The Cloud

Capturing All the Data

Readers comment on coming to terms with Big Data and other recent stories from &splt;i>CFO&splt;/i> and
CFO ReadersSeptember 1, 2012

Digging Out from Big Data” (July/August) was an interesting article. Social-media use applies here as well. Social-media platforms can certainly be described as containing “unstructured data.” And with the increased adoption rates of “internal” social-media apps such as, Yammer, and Jive, the regulatory burden increases greatly. It’s critically important to have an archiving solution to capture data from such platforms as well.

Chris Ricciuti
Via E-mail


In the Cloud We (Need to) Trust

Your article “Before You Sign That Cloud Contract” (June) was spot-on. The cloud is important to enterprises because it allows them to move essential functions to specialists who can provide economies of scale and skill. Done right, cloud computing enables companies to focus on their core businesses, while reducing risk.

The article recommends that customers negotiate six key contractual terms with their cloud providers. These include getting a “wet-ink” contract rather than a “click through”; asking providers to guarantee minimum functionality; demanding transparency, clarity, and assurance around the provider’s data-protection policies; and reserving the right to audit the provider’s practices. What it boils down to is that enterprises want a more customer-friendly agreement than they have been getting in a traditional shrink-wrapped software model. It’s easy to understand why they might want that: their cloud vendor isn’t just supplying software, but managing data and operating infrastructure on the customer’s behalf. So the shrink-wrapped-vendor negotiating stance won’t work. This is a hard lesson for our colleagues in the cloud-computing business to heed.

Enterprises want contracts they can understand, metrics that are clear, and assurance standards they can rely on. These things all lead to trust, and trust is what will make the cloud go mainstream.

Andy Lazarus
Chief Financial Officer
Perimeter E-Security
Milford, Connecticut


The Buzz on

In August, reader Don Doherty praised David McCann’s polemic against performance reviews (“The Scourge of Performance Reviews,” August 16), even though he doesn’t share the author’s opinion that performance reviews should be abolished. “I am in the midst of reviving a performance-review system at my company,” wrote Doherty. “I can say that the employees and managers are about 90% enthusiastic about it because there has been no formal feedback for several years here.” He went on to say that “our system is not perfect, but it is working so far.”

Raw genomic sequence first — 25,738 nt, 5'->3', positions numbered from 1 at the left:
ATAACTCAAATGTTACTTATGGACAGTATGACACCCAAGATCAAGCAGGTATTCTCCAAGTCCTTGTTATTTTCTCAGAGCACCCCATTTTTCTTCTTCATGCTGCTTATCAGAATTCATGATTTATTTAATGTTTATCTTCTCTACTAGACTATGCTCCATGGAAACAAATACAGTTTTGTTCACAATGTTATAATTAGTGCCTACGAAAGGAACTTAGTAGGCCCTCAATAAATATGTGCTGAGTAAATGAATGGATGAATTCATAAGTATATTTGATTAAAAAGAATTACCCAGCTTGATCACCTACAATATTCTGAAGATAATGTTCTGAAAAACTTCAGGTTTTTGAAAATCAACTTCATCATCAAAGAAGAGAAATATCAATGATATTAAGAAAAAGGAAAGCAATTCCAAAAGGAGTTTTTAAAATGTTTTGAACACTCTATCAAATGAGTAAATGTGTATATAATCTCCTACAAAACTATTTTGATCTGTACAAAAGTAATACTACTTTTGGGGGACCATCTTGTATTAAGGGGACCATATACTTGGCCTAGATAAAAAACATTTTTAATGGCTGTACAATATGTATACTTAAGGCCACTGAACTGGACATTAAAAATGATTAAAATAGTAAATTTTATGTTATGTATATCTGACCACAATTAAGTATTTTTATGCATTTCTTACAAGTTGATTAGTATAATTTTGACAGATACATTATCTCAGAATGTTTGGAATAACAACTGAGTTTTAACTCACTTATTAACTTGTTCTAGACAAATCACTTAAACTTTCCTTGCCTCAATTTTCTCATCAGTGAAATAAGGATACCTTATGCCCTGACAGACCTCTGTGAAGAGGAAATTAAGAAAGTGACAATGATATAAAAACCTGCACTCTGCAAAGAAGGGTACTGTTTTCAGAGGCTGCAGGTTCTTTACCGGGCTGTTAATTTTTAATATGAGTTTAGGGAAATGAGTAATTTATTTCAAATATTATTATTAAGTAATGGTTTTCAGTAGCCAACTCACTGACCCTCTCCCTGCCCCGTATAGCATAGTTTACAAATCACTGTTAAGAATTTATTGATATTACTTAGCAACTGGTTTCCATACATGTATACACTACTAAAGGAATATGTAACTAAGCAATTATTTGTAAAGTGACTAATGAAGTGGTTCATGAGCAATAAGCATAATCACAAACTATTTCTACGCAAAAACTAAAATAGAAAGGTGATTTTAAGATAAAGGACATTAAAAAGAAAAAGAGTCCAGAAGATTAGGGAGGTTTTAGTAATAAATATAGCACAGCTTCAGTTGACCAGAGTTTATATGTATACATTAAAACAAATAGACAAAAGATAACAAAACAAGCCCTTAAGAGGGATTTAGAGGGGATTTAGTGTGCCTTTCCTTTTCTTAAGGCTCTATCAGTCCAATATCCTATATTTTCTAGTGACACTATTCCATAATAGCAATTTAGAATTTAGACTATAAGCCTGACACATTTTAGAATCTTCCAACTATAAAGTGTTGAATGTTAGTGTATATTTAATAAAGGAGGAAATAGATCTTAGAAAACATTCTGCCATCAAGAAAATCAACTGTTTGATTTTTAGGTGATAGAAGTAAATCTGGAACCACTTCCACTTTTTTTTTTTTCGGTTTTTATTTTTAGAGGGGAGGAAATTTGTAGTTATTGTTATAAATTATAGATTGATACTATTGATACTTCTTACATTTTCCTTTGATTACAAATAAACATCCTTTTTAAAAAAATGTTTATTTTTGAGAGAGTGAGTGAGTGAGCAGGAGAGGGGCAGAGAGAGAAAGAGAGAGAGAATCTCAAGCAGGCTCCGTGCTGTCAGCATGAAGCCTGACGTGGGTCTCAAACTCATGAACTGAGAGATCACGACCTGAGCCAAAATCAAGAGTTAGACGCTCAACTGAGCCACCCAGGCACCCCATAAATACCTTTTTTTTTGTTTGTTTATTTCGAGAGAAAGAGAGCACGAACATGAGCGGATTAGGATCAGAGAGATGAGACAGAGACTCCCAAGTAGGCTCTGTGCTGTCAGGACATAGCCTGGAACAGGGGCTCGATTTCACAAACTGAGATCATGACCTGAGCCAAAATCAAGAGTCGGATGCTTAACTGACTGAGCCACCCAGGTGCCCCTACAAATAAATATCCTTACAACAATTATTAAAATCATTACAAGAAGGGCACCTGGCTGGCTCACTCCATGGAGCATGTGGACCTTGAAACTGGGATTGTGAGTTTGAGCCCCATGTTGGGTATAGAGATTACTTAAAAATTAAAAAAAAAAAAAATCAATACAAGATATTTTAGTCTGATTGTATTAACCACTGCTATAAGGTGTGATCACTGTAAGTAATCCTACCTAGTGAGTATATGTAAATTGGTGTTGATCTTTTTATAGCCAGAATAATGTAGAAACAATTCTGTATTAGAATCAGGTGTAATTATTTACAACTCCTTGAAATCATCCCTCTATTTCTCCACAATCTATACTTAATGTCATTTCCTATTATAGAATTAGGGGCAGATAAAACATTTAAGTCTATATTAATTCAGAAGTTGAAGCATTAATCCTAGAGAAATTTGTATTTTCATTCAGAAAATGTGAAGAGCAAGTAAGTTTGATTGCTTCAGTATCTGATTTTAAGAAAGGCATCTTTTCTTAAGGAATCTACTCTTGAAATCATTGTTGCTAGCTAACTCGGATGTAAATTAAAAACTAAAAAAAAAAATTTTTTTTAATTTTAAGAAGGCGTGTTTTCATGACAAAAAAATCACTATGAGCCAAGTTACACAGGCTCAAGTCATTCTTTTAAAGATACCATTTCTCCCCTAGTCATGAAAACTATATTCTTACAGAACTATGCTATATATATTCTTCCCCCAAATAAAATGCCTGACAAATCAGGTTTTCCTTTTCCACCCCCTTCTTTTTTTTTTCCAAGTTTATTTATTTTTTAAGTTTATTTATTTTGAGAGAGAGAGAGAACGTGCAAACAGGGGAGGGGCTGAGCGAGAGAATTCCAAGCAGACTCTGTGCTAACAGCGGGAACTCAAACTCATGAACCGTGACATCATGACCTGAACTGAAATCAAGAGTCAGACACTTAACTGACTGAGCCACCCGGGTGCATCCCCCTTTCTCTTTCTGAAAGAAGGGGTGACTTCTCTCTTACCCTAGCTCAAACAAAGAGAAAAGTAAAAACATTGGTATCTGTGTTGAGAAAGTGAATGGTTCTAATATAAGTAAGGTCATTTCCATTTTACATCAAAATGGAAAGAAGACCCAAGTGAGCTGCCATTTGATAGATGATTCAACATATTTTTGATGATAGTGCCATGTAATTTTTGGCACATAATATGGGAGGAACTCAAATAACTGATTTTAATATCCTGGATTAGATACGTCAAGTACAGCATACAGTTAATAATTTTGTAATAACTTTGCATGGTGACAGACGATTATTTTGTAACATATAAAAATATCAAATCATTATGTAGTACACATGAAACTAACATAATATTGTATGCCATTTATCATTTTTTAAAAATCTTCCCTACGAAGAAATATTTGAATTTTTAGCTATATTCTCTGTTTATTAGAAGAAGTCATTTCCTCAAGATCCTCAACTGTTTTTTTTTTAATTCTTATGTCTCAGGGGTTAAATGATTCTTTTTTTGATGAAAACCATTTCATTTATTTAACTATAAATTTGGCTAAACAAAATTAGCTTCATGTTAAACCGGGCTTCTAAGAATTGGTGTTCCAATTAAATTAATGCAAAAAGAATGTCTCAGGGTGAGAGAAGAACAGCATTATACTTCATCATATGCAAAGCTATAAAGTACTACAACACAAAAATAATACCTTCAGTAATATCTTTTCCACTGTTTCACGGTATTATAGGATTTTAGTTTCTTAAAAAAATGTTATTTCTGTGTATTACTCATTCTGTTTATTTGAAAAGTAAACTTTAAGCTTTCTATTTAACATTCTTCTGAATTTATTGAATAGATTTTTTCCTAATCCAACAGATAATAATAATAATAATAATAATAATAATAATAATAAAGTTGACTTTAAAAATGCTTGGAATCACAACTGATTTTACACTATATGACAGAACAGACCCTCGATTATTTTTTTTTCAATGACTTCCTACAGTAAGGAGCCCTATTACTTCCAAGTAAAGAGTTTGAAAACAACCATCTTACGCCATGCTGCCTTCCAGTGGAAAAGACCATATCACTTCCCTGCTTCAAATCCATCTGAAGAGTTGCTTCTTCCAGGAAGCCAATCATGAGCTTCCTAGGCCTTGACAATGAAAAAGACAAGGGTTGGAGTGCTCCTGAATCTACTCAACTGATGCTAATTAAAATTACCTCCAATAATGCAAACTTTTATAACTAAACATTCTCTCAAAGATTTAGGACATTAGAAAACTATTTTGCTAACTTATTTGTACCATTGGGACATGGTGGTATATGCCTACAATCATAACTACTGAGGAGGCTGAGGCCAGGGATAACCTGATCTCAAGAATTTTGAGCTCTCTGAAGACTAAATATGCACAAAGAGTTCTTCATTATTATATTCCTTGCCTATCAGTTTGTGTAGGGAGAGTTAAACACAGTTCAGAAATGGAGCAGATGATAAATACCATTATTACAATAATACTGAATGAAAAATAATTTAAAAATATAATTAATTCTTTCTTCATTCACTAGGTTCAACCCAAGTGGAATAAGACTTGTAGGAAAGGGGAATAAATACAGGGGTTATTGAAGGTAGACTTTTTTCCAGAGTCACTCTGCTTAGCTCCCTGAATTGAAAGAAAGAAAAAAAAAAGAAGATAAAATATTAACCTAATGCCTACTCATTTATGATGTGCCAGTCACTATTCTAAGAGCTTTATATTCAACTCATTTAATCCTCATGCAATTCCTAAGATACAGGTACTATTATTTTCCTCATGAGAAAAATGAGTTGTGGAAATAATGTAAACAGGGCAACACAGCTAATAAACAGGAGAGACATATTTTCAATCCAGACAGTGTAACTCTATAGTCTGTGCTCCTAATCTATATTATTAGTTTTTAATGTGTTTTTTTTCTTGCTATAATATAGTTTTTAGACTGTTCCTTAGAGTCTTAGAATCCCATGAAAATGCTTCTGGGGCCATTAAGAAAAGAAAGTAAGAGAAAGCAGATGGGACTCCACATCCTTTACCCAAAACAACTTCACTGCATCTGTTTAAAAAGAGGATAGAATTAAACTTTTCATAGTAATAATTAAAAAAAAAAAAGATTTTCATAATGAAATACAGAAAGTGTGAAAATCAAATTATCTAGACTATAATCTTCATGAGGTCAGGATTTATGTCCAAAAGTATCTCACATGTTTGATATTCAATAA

Caroline McDonald’s “A Peek Inside a Forensic Fraud Investigation” (August 13) recounted how a forensic accountant and his team brought to light a systematic fraud at a company that totaled more than $3 million. The CEO had removed the CFO from the company’s expense-reporting and reimbursement processes, and given oversight of the company’s credit cards to the HR leader. That enabled the CEO and the HR leader to charge the company for personal expenses for several years, and ultimately resulted in prison sentences for both.

But reader Larry Hightower thought that “something about the facts of this case just doesn’t smell right.” “The transfer of the responsibility for establishing policies and procedures for expense reports, including review and approval, from the CFO to an executive in human resources, should have been a huge red flag,” he wrote, and should have been questioned by the CFO and the chairman of the board. Hightower thought the article should have included a discussion of board responsibility and the importance of organizational structure, reporting relationships, and internal control.

McDonald’s “Penn State Disaster a System-Wide Failure” (August 6), which asked where was risk management at Penn State University when former coach Jerry Sandusky was molesting children, drew strong responses from readers. SF Gale said the Sandusky case was “far more than a failure of risk management,” it was “a failure of ‘tone at the top,’ the fundamental value system which is the foundation of any effective management and control system.” Where else at Penn State may the value system have failed, Gale wondered. “System failure? Not at all!” thundered Len Green. “Systemic failure by leaders? Yes. Risk denial is not risk management.”

Finally, reader Susan Carol said she believed the Sandusky case was “a clear example” that “public relations and risk management should not be in silos, as the reputation of an organization is its most important asset.” Penn State, she continued, “should be engaging its alumni in a meaningful way.”